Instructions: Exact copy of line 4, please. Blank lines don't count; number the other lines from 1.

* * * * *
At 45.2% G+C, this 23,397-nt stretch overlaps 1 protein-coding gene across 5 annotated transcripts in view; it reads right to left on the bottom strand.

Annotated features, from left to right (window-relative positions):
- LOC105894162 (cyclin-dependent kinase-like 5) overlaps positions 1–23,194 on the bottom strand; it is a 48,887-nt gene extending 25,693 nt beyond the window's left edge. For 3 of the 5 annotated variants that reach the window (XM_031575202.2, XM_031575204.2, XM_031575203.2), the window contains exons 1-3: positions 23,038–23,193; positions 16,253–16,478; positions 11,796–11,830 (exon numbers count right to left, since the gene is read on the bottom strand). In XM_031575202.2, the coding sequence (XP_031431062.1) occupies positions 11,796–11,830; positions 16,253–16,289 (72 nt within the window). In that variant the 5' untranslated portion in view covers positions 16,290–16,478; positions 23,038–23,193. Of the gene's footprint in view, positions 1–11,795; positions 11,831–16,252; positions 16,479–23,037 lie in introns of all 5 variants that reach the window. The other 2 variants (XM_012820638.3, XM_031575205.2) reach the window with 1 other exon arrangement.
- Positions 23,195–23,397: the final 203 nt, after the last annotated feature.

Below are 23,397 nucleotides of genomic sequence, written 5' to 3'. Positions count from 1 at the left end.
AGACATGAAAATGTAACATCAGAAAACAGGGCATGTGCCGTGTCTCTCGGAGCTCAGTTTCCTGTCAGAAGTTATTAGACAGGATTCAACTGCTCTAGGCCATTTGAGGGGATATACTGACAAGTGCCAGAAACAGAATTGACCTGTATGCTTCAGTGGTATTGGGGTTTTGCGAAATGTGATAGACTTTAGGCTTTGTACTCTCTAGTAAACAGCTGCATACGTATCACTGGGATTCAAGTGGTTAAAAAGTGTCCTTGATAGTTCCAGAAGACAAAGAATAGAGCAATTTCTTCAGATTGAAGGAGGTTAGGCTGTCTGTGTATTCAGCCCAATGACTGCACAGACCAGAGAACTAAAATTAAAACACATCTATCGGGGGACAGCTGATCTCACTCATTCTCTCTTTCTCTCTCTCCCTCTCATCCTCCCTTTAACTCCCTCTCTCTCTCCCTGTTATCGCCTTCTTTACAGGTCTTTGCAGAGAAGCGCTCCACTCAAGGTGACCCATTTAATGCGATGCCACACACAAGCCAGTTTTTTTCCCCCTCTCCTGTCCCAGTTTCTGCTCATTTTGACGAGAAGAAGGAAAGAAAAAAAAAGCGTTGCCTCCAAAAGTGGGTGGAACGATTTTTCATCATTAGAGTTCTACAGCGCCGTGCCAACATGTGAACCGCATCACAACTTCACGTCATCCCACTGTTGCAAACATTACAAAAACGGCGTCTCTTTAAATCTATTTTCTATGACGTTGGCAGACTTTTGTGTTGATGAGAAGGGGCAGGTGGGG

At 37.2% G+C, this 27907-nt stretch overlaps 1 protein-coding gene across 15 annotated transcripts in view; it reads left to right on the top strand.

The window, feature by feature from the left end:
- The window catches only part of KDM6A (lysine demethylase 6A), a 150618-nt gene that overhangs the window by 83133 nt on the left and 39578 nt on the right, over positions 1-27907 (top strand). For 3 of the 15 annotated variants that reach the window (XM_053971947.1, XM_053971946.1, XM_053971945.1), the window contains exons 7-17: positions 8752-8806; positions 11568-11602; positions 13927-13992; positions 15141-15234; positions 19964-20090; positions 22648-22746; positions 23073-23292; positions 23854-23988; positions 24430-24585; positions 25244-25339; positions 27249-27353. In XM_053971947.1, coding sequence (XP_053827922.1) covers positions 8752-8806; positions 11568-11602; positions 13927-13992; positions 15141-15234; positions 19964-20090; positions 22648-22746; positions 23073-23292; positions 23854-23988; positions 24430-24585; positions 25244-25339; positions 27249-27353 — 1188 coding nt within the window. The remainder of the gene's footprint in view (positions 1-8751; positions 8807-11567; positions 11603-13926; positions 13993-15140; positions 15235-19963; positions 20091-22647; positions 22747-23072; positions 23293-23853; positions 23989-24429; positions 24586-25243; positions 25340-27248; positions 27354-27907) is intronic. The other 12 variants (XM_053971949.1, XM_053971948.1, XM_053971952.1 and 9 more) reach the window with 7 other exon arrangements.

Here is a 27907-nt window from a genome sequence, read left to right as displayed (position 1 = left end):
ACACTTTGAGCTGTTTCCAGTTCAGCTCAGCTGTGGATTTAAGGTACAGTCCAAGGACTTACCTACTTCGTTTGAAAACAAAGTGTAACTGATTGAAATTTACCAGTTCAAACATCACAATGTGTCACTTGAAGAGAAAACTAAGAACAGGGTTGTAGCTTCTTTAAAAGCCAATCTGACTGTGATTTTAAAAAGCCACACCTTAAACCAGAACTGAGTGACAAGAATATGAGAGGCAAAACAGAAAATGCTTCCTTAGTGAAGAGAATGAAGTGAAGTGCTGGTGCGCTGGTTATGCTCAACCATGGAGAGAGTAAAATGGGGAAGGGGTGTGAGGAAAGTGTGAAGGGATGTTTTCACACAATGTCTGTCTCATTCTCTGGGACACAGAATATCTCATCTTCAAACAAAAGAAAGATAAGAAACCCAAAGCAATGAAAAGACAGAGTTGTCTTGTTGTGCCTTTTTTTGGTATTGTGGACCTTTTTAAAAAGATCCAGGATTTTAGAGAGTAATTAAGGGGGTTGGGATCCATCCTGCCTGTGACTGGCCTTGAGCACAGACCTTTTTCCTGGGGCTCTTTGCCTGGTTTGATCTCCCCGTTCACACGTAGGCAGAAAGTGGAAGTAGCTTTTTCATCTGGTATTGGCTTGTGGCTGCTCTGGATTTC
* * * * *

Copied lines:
- Positions 23,195–23,397: the final 203 nt, after the last annotated feature.